By The Wolfman (@TheWolfmanCometh – on the boards).
You’re sitting there in the movie theater with your Junior Mints, or in the case of psychopaths, sitting there with Dots, waiting for the movie to start. You have a terrifying debate with yourself for ten seconds while you try to determine whether the lights in the theater are actually dimming or maybe you’re having a stroke. Once that bright green screen pops up, proving that your brain does indeed have enough oxygen, you catch a glimpse of some of Hollywood’s newest garbage. Between romantic comedies and animated adventures starring pop singers, it all looks like the same old stuff. Unexpectedly, a trailer pops up that seems to be pretty creepy, have some decent actors in it, and the credits tell you it’s from people who helped make other horror movies that you absolutely love. When the title is revealed, the entire audience groans, followed by nudging the person next to you and saying, “Can you believe they’re even making that movie?” Or maybe you went to this movie alone and angrily took out your phone to post your disdain on Twitter for everyone (read: not really anyone) to see. No folks, the title didn’t reveal that the trailer you just enjoyed was an M. Night Shyamalan joint, but instead, the movie is a remake, adaptation of, or sequel to something else. No matter what the source material is, nothing seems to cause fanboys to angrily roll their eyes more then finding out their favorite movie/book is getting a remake/adaptation/sequel. My advice to all of you is to quit your complaining about something you had absolutely no involvement in making and should focus your energy on revisiting the source material.
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Shirley Knight (Cowboys and Aliens) and Chris Browning, pictured above, have rounded out the cast of the Universal Pictures and Blumhouse Productions horror movie Mercy, reports Variety. Dylan McDermott, Frances O’Connor, Chandler Riggs and Joel Courtney currently star, with Haunting in Connecticut‘s Peter Cornwell set to direct. Pic is based on a Stephen King story from his “Skeleton Crew,” with a script penned by Matt Greenberg. It follows two young boys who go with their single mother (O’Connor) to take care of their elderly, senile grandmother named Mercy, only to discover that she’s a witch who made a pact with a dark force many years before.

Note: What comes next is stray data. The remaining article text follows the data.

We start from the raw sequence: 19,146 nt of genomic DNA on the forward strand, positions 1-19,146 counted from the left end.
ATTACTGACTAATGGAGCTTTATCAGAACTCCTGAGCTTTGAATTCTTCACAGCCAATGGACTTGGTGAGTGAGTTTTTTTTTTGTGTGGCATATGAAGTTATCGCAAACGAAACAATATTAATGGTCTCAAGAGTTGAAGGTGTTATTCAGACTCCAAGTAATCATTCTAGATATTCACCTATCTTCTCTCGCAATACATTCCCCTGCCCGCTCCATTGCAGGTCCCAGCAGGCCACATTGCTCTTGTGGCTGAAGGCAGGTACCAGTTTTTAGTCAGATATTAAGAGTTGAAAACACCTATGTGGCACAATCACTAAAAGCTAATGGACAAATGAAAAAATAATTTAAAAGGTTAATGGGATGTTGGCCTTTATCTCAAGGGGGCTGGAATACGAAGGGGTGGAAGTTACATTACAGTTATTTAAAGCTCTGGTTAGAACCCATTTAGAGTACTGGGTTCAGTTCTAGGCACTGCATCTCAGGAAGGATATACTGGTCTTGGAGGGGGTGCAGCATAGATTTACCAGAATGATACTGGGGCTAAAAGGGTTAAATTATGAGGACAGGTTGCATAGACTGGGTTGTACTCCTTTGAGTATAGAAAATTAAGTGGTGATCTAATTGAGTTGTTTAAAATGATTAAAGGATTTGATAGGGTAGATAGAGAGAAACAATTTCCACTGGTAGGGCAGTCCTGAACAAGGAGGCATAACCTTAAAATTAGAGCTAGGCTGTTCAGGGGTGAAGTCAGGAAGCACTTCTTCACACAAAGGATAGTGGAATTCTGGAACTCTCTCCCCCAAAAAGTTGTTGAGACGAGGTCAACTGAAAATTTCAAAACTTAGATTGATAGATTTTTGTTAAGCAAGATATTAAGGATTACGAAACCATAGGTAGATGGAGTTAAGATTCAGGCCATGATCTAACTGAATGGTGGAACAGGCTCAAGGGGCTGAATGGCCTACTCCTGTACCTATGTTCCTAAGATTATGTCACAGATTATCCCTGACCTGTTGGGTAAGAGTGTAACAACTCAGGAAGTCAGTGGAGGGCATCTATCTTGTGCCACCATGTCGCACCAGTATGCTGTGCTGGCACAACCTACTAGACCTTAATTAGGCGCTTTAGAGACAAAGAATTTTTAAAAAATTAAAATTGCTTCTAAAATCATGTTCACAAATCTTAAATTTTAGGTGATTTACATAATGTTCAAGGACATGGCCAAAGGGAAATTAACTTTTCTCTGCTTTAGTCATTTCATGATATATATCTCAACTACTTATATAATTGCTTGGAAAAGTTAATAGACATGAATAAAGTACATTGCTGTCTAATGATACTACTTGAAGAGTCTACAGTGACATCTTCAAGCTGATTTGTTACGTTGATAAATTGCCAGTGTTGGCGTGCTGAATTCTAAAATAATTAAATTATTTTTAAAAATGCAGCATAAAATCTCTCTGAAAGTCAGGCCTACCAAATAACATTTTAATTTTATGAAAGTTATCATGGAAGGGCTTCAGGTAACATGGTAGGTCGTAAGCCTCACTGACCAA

According to Deadline, Steven Spielberg is going to push back Robopocalypse, the giant science fiction pic that he was scheduled to direct this spring for Fox and Disney through DreamWorks. Spielberg isn’t dropping out of the movie, he just didn’t want to rush an expensive film, and wanted more time to work on it. Based on Daniel H. Wilson novel and with a script by Cloverfield‘s Drew Goddard, Robopocalypse was to star Chris Hemsworth and Anne Hathaway and concerns a battle for survival after mankind generates its first mass intelligence computer brain only to see it escape. It was set for an April 2014 release.
Lastly, New Line Cinema is moving forward with the cult classic Y The Last Man, setting Dan Trachtenberg to direct the film, says the same site. “Y The Last Man” is the dystopian science fiction comic book series by Brian K. Vaughan and Pia Guerra published by Vertigo beginning in 2002. It focuses on only man to survive the apparent simultaneous death of every male mammal on Earth. The 60-issue series was repackaged in book firm and the series won five Eisner Awards. READ MORE
We’ve heard it all before, but this might be the real deal. Vulture reports that New Line Cinema is finally taking a step toward an ambitious adaptation of Brian K. Vaughan’s ever-popular comic series, Y: The Last Man. The project has been in development for almost a decade now so it’s hard to believe, but apparently the production company was quite pleased with the script drafted by former Jericho writers Matthew Federman and Stephen Scaia.
Vulture also reports that they have already begun seeking out director candidates, but no word of who yet. READ MORE
Just as Lost writer Brian K. Vaughan returns to the comic world with his new original series titled “Saga,” there is movement on another Vaughan creation, the incredibly long-gestured Y: The Last Man.
Heat Vision reports that writing duo Matthew Federman and Stephen Scaia are in final negotiations to write New Line Cinema’s adaptation of the acclaimed Vertigo comic book.
“The comic, created by Vaughan and Pia Guerra, centers on Yorick, an escape artist who is the last survivor of a mysterious plague that has killed every male mammal in the world. With his pet monkey, he sets out to find what might have wiped out the world’s male chromosomes.”
J.C. Spink, Chris Bender and David Goyer are producing. Mason Novick and Jake Weiner are executive producing.
The project has been long in development at New Line and came close to taking off in an incarnation with a script by Carl Ellsworth and D.J. Caruso attached as director. Now Federman and Scaia will go back to the drawing board. READ MORE